The 465 Arrangement

Here's the challenge. Write some code to output all the integers in a range. Sounds easy, but here's the tricky part. It will start with the lowest number, then the highest. Then the lowest number which isn't yet in the array. Then the highest which isn't yet in it.

Example:

Lets take 1 to 5 as our start

The numbers are [1, 2, 3, 4, 5].

We take the first, so . Remaining numbers are [2, 3, 4, 5]. We take the last, new array is [1, 5]. Remaining numbers are [2, 3, 4]. We take the first, new array is [1, 5, 2]. Remaining numbers are [3, 4]. We take the last, new array is [1, 5, 2, 4]. Remaining numbers are . We take the first, new array is [1, 5, 2, 4, 3]. No numbers remaining, we're done. Output [1, 5, 2, 4, 3]

Rules:

• This is code golf, write it in the fewest bytes, any language.
• No standard loopholes.
• Links to an online interpreter, please? (E.g. https://tio.run/)
• Two inputs, both integers. Low end of range, and high end of range.
• I don't mind what the data type of the output is, but it must show the numbers in the correct order.

Examples

Low: 4 High: 6 Result: 4 6 5

Low: 1 High: 5 Result: 1 5 2 4 3

Low: -1 High: 1 Result: -1 1 0

Low: -1 high: 2 Result: -1 2 0 1

Low: -50 High: 50 Result: -50 50 -49 49 -48 48 -47 47 -46 46 -45 45 -44 44 -43 43 -42 42 -41 41 -40 40 -39 39 -38 38 -37 37 -36 36 -35 35 -34 34 -33 33 -32 32 -31 31 -30 30 -29 29 -28 28 -27 27 -26 26 -25 25 -24 24 -23 23 -22 22 -21 21 -20 20 -19 19 -18 18 -17 17 -16 16 -15 15 -14 14 -13 13 -12 12 -11 11 -10 10 -9 9 -8 8 -7 7 -6 6 -5 5 -4 4 -3 3 -2 2 -1 1 0

Happy golfing!

• Almost duplicate (the difference being that this one requires reversing the second half before merging). – Peter Taylor Feb 13 at 15:13
• is the input always going to be in the order of low end, high end? – Sumner18 Feb 13 at 16:14
• @Sumner18 yes. The community here is dead-set against input validation, and I haven’t asked for a reverse-order input, so we can assume it’ll always be low - high. – AJFaraday Feb 13 at 16:21
• @Sumner18 How these challenges usually work is that we don't care how invalid inputs are handled. Your code is only judged to be successful by how it deals with valid inputs (i.e. both are integers, the first is lower than the second) – AJFaraday Feb 13 at 16:36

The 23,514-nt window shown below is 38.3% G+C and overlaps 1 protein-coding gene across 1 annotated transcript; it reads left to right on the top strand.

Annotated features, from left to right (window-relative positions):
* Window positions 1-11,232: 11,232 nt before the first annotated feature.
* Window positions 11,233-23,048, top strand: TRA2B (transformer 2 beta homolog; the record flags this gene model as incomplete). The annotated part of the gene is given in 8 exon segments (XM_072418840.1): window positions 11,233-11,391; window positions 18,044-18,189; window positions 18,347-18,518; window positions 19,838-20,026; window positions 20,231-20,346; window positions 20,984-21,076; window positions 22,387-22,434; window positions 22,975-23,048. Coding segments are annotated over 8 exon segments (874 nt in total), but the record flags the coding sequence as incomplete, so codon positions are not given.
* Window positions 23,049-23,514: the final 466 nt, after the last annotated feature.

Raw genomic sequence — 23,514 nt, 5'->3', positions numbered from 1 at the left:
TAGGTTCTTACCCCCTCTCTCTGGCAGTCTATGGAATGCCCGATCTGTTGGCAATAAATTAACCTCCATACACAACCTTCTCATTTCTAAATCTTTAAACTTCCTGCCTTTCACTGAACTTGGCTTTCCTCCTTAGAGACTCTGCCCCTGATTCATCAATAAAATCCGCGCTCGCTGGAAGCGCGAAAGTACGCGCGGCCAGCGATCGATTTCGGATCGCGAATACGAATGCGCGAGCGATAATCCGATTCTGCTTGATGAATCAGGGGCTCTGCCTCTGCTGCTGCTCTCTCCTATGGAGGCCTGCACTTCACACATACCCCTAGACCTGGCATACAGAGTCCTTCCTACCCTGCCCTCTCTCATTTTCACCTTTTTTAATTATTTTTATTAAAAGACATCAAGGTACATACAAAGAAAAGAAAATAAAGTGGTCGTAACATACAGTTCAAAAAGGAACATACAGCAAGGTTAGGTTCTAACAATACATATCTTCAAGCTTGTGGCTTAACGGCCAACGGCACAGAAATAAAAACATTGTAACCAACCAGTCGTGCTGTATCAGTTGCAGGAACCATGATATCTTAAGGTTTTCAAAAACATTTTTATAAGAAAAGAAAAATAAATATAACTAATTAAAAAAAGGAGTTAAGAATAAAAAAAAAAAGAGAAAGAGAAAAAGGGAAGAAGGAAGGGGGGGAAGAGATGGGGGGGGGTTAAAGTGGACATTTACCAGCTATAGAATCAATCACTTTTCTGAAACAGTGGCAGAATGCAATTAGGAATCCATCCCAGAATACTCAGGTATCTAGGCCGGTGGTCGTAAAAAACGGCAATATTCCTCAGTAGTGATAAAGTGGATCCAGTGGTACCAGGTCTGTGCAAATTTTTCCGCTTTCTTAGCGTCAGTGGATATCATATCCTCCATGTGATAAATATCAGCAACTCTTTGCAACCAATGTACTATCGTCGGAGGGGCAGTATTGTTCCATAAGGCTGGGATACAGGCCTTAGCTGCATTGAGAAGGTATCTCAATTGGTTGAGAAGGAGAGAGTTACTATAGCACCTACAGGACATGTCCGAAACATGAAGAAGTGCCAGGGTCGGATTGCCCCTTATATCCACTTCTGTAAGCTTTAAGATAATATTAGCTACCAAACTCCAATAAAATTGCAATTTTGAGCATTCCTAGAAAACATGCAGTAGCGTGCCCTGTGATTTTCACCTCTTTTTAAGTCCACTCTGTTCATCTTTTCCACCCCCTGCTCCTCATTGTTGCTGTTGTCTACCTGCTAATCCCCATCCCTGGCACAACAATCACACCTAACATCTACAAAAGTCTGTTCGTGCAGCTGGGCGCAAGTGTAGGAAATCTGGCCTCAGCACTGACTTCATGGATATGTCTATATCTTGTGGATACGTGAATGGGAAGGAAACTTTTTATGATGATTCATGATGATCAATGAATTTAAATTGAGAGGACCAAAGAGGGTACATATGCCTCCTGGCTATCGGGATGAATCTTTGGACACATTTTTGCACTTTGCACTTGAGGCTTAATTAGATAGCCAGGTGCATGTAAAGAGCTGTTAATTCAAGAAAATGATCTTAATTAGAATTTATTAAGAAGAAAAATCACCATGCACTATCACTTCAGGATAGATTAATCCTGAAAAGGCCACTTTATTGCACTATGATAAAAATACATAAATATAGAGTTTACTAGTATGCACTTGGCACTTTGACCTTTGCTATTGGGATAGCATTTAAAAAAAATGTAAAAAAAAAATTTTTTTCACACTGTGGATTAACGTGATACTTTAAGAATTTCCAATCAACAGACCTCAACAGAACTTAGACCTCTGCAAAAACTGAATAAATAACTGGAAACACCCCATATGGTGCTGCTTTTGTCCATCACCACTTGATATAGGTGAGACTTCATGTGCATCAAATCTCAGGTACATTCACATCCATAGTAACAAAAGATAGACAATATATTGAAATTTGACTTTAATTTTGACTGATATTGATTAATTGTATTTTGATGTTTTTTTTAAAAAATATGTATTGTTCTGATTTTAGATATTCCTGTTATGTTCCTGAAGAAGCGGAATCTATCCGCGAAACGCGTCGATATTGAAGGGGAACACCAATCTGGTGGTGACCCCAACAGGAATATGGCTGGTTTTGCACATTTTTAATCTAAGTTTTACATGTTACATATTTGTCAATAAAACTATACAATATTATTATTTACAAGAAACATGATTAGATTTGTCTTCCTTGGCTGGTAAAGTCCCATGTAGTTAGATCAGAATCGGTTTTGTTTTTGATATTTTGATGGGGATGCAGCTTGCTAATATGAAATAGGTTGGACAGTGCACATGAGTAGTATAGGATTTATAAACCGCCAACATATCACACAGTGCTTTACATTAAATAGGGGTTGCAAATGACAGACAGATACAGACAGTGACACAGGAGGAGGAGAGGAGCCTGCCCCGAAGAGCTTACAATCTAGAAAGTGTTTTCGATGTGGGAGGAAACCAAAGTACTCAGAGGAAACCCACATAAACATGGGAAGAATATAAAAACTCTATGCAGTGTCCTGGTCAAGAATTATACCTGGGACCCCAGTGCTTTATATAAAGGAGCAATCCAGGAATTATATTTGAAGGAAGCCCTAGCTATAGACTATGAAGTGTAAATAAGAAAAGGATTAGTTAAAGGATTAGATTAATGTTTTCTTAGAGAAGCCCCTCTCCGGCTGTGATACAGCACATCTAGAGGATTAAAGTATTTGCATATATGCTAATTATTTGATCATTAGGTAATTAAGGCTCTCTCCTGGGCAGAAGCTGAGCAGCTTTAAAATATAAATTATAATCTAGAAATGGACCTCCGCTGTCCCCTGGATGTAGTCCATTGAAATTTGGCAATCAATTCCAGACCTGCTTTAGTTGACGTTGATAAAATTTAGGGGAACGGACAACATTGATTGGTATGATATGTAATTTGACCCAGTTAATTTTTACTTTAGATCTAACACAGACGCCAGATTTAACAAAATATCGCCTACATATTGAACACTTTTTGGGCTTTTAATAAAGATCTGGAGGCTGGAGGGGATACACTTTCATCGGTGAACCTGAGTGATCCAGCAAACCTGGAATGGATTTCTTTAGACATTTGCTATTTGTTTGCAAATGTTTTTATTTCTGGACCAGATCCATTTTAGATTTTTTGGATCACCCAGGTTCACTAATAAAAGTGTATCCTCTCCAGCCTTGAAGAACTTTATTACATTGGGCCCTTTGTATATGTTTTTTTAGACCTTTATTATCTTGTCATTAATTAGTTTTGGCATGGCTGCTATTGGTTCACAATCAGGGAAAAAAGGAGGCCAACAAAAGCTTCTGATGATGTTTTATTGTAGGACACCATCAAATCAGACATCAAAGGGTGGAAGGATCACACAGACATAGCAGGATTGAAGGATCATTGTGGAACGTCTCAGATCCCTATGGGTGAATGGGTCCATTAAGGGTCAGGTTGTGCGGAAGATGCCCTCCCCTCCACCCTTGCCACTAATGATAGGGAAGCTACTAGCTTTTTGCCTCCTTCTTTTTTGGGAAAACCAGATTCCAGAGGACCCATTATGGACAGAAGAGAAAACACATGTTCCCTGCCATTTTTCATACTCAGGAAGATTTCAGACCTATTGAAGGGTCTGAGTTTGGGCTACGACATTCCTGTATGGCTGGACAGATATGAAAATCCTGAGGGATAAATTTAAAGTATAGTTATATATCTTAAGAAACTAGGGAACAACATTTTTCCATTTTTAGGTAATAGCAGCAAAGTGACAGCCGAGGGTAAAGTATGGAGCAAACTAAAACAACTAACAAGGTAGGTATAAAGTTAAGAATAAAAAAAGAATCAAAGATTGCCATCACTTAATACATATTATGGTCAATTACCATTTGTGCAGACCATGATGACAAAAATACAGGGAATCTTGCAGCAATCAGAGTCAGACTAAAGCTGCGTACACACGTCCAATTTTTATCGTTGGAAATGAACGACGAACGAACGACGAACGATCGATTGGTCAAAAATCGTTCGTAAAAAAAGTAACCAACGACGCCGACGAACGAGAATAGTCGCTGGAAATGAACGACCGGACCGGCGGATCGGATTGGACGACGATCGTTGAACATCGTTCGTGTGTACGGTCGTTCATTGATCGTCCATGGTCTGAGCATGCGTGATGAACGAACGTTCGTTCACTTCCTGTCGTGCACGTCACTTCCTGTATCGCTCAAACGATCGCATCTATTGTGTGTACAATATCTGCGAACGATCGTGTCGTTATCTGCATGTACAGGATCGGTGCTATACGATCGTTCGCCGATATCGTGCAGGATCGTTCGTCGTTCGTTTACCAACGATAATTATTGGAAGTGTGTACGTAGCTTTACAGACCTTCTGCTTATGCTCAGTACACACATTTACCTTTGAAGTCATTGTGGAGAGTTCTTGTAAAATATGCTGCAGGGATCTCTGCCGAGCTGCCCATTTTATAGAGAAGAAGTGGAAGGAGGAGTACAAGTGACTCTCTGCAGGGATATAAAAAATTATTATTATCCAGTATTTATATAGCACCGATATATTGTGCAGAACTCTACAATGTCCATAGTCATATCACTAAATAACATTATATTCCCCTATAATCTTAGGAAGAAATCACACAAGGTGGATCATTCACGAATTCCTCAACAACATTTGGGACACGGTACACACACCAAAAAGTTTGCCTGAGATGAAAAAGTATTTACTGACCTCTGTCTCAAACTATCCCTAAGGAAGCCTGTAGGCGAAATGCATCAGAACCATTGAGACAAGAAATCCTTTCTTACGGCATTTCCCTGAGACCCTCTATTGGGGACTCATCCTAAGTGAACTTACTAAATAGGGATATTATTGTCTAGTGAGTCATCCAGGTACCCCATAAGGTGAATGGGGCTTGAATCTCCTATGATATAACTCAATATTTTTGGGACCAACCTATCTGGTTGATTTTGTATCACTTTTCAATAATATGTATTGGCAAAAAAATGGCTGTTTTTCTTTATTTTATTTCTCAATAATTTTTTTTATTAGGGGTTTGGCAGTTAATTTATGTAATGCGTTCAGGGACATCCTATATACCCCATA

• @AJFaraday: you should add a note to the main post indicating that X will be always strictly lower than Y (i.e. X != Y), I missed this comment ;) – digEmAll Feb 13 at 18:23

R, 3837 36 bytes

function(a,b)rbind(a:b,b:a)[a:b-a+1]

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• -1 byte thanks to @user2390246
• -1 byte thanks to @Kirill L.

Exploiting the fact that R stores matrices column-wise

• Using rbind is much better than my approach, but you can save 1 byte by using [seq(a:b)] instead of unique. – user2390246 Feb 13 at 18:03
• You're right, I missed the comment where has been specified that a < b (never equal), so we can use seq(a:b) – digEmAll Feb 13 at 18:06
• @digEmAll My solution was essentially a literal interpretation of the puzzle, I never would have even thought of doing something such as this. Impressive, have an upvote! – Sumner18 Feb 13 at 18:07
• -1 more – Kirill L. Feb 13 at 20:32

a%b=a:take(b-a)(b:(a+1)%(b-1))

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• Dammit! I have just found the exact same solution. Oh well – proud haskeller Feb 14 at 13:49

R, 656461 60 bytes

-1 byte thanks to Robert S.

-4 more thanks to digEmAll

x=scan();z=x:x;while(sum(z|1)){cat(z,"");z=rev(z[-1])}

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• You can replace length(z) with sum(z|1) to save 1 byte :) – Robert S. Feb 13 at 17:09
• I don't understand how that works but I guess it does. sum(z|1) seems like it would always evaluate to at least 1, which would cause the while loop to loop endlessly. but apparently not – Sumner18 Feb 13 at 17:27
• z is a vector. each element of that vector is |ed with 1. Which is always equal to 1. When you take the sum, you have a vector filled with TRUEs so the result is equal to the length of the vector. If the vector is empty, you the is nothing to | with so the output vector is logical(0). When you take that sum, it's 0 – OganM Feb 13 at 23:59

a#b|a>b=a:b#(a-1)|a<b=a:b#(a+1)|1>0=[a]

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Python 2, 44 bytes

f=lambda a,b:[a]*(a==b)or[a]+f(b,a-cmp(a,b))

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PowerShell, 59 48 bytes

param($a,$b)(($z=0..($b-$a))|%{$a+$_;$b-$_})[$z]

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(Seems long...)

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Ruby, 3736 33 bytes

f=->a,b{a>b ?[]:[a,b]|f[a+1,b-1]}

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Recursive version with 3 bytes saved by G B.

Ruby, 38 bytes

->a,b{d=*c=a..b;c.map{d.reverse!.pop}}

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Non-recursive version.

Cubix, 16 bytes

;w(.II>sO-?@;)^/

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; w
( .
I I > s O - ? @
; ) ^ / . . . .
. .
. .

Explanation

Basically, this moves the two bounds closer together one step at a time until they meet. Each time through the loop, we swap the bounds, Output, take the difference, and increment with ) or decrement with ( based on the sign.

Pyth, 10 8 bytes

{.iF_B}F

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Explanation

{.iF_B}F
}FQ  Generate the range between the (implicit) inputs.
.iF_B     Interleave it with its reverse.
{          Deduplicate.